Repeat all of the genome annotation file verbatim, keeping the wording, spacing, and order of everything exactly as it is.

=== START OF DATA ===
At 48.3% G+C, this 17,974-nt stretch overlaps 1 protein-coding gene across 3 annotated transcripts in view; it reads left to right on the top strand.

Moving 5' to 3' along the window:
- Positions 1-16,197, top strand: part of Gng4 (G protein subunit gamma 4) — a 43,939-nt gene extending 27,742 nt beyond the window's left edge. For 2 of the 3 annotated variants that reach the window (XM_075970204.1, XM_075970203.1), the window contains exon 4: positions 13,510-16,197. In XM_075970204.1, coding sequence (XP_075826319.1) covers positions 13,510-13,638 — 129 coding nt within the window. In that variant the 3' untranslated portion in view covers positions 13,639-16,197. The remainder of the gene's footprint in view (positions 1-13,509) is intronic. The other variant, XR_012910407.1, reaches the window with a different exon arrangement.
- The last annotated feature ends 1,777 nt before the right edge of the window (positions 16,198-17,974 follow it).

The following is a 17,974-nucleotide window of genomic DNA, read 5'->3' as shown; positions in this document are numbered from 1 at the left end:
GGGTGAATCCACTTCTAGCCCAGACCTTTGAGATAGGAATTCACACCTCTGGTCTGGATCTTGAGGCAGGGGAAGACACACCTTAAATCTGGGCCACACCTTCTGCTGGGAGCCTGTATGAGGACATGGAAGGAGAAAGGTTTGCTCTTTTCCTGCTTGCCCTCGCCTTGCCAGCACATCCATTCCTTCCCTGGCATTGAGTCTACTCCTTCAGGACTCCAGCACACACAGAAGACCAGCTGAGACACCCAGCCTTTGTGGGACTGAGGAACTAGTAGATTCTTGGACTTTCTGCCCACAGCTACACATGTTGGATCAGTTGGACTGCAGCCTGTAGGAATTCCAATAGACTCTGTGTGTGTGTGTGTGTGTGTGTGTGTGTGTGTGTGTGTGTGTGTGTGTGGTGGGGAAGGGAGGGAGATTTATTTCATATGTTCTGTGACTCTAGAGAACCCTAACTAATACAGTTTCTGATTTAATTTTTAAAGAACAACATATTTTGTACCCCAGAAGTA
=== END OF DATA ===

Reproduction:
At 48.3% G+C, this 17,974-nt stretch overlaps 1 protein-coding gene across 3 annotated transcripts in view; it reads left to right on the top strand.

Moving 5' to 3' along the window:
- Positions 1-16,197, top strand: part of Gng4 (G protein subunit gamma 4) — a 43,939-nt gene extending 27,742 nt beyond the window's left edge. For 2 of the 3 annotated variants that reach the window (XM_075970204.1, XM_075970203.1), the window contains exon 4: positions 13,510-16,197. In XM_075970204.1, coding sequence (XP_075826319.1) covers positions 13,510-13,638 — 129 coding nt within the window. In that variant the 3' untranslated portion in view covers positions 13,639-16,197. The remainder of the gene's footprint in view (positions 1-13,509) is intronic. The other variant, XR_012910407.1, reaches the window with a different exon arrangement.
- The last annotated feature ends 1,777 nt before the right edge of the window (positions 16,198-17,974 follow it).

The following is a 17,974-nucleotide window of genomic DNA, read 5'->3' as shown; positions in this document are numbered from 1 at the left end:
GGGTGAATCCACTTCTAGCCCAGACCTTTGAGATAGGAATTCACACCTCTGGTCTGGATCTTGAGGCAGGGGAAGACACACCTTAAATCTGGGCCACACCTTCTGCTGGGAGCCTGTATGAGGACATGGAAGGAGAAAGGTTTGCTCTTTTCCTGCTTGCCCTCGCCTTGCCAGCACATCCATTCCTTCCCTGGCATTGAGTCTACTCCTTCAGGACTCCAGCACACACAGAAGACCAGCTGAGACACCCAGCCTTTGTGGGACTGAGGAACTAGTAGATTCTTGGACTTTCTGCCCACAGCTACACATGTTGGATCAGTTGGACTGCAGCCTGTAGGAATTCCAATAGACTCTGTGTGTGTGTGTGTGTGTGTGTGTGTGTGTGTGTGTGTGTGTGTGTGTGGTGGGGAAGGGAGGGAGATTTATTTCATATGTTCTGTGACTCTAGAGAACCCTAACTAATACAGTTTCTGATTTAATTTTTAAAGAACAACATATTTTGTACCCCAGAAGTA